The challenge of making ridiculous numbers add up

Mitt Romney has an interesting budget challenge. He wants to eliminate a large deficit entirely, but he also wants to increase defense spending and cut taxes on the wealthy by trillions of dollars. It’s the sort of plan that would make balancing the budget sort of tricky, in much the same way putting out a fire with lighter fluid would be difficult.

But don’t worry, the former Massachusetts governor’s platform now includes a spending-cut plan. In the latest in a voluminous series of op-eds, which previewed a speech he delivered this afternoon, Romney explained:

The federal government should stop doing things we don’t need or can’t afford. For example:

* Repeal ObamaCare, which would save $95 billion in 2016.

* Eliminate subsidies for the unprofitable Amtrak, saving $1.6 billion a year.

* Enact deep reductions in the subsidies for the National Endowment for the Arts, the National Endowment for the Humanities, the Corporation for Public Broadcasting and the Legal Services Corporation.

* Eliminate Title X family planning programs benefiting abortion groups like Planned Parenthood.

* End foreign aid to countries that oppose America’s interests.

That’s not the totality of the plan — Romney also has some thoughts on entitlements that we’ll get to later — but in terms of discretionary spending, this is the gist of his spending-cut agenda.

There are a few key takeaways to keep in mind. The first is that repealing the entirely of the Affordable Care Act would make the deficit much worse, not better. Romney has this precisely backwards, and the fact that he doesn’t understand this is disconcerting.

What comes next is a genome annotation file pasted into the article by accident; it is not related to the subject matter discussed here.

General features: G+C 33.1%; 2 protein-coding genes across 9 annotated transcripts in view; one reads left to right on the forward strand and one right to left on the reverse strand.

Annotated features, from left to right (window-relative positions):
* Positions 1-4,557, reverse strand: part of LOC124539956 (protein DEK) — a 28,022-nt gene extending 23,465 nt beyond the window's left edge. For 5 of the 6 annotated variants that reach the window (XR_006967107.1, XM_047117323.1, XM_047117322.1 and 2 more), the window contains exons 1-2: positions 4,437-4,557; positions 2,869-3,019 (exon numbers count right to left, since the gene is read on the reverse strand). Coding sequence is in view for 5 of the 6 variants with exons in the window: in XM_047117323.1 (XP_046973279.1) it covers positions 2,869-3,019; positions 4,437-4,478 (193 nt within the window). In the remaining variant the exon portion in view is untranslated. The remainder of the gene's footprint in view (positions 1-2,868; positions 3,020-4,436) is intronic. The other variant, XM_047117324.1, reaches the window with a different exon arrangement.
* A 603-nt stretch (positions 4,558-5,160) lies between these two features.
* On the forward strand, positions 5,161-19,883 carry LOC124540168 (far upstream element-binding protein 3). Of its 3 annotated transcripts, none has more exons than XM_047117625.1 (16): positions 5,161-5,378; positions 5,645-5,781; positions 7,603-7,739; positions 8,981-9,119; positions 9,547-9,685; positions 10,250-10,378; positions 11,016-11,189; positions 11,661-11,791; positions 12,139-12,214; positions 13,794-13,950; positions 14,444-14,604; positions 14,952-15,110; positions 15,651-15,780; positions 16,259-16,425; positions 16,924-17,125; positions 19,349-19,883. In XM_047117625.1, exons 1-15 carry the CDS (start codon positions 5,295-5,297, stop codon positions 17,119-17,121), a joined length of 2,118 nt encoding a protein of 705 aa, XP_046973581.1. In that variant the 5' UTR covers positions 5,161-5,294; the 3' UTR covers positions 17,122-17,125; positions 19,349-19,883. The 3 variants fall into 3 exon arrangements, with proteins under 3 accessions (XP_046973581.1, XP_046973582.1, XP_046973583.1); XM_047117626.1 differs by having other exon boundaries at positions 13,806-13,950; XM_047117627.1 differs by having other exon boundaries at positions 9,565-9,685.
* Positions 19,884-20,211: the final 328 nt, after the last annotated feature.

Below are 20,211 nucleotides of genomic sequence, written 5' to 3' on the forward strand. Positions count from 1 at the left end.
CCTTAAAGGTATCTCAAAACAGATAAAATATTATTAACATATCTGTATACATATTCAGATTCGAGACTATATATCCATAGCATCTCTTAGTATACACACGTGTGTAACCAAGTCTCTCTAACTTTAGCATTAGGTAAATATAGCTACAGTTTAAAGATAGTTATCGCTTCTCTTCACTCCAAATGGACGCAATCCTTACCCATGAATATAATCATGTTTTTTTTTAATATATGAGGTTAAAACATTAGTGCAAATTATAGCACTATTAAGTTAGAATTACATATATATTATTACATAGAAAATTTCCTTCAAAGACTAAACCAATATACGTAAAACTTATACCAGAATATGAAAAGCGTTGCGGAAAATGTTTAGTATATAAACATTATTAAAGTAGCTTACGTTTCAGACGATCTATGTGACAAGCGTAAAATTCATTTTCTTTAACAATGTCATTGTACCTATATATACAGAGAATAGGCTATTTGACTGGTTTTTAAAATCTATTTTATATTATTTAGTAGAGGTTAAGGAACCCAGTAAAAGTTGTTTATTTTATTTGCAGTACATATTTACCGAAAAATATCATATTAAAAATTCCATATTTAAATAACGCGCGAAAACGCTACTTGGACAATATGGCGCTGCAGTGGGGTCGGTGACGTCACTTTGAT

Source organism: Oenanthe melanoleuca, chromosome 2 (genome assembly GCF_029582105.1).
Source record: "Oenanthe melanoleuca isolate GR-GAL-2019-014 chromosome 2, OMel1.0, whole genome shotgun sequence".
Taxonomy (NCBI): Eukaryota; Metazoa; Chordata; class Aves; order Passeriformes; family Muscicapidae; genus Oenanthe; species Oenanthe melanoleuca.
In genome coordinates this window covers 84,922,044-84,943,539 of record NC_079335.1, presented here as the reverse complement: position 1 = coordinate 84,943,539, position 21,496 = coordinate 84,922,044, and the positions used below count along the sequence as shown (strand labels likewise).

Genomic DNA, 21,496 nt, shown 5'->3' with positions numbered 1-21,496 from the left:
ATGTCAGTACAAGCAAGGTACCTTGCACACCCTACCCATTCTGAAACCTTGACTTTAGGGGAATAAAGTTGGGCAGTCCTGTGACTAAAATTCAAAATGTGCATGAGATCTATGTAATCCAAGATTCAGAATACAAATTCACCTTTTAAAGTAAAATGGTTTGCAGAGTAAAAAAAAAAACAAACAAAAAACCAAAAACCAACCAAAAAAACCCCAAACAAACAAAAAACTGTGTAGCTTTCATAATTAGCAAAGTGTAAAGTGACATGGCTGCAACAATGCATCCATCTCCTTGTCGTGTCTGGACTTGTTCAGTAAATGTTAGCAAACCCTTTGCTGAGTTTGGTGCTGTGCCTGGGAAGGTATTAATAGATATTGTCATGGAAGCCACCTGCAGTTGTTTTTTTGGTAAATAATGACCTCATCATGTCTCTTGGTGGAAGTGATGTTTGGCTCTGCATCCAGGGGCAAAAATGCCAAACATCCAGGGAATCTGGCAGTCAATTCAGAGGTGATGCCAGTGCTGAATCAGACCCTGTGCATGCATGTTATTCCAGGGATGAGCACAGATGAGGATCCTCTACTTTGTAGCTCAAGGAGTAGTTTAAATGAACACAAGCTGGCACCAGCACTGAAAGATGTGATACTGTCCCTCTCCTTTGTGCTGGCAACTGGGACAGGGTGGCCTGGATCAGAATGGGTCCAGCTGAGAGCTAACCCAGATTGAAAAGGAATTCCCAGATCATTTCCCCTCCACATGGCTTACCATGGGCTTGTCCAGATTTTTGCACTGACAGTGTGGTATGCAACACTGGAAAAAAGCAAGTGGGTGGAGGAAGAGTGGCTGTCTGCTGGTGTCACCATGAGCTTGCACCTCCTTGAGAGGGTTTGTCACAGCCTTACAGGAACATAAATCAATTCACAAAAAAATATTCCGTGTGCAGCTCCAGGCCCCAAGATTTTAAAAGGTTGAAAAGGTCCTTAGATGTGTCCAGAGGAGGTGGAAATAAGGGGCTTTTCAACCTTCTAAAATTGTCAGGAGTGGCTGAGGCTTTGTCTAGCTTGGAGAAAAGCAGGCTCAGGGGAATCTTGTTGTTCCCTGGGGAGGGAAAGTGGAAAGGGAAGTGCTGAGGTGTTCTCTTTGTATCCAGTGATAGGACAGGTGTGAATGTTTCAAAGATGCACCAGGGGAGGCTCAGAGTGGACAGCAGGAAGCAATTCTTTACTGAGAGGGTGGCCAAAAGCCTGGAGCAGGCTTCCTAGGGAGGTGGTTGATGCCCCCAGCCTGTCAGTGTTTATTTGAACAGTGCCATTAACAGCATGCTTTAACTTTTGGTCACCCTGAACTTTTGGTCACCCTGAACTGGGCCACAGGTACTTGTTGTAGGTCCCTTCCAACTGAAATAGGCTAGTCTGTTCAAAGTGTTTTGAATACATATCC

Second, if Romney thinks he can take a $1.3 trillion deficit, increase spending on the Pentagon, cut taxes on the wealthy, and pay balance the budget by going after foreign aid and the Corporation for Public Broadcasting, he’s an even bigger fool than I’d feared.

And third, Planned Parenthood? Seriously? Mitt Romney thinks he can bring the budget closer to balance by increasing military spending, while blocking working-class and low-income women from accessing contraception, family planning services, pap smears, cancer screenings, and tests for sexually-transmitted diseases?

That’s just sad.

For nearly a half-century, Republican support for Planned Parenthood was the norm. Barry Goldwater and George H.W. Bush championed the health organization, and it wasn’t deemed the least bit controversial.

And yet, now we have Mitt Romney — ostensibly one of the sane GOP presidential candidates — vowing to eliminate funding for this preventive health care for women altogether.

Romney was far less offensive when he was a moderate attending Planned Parenthood fundraisers. This latest incarnation appears to have a real problem with women’s rights and interests.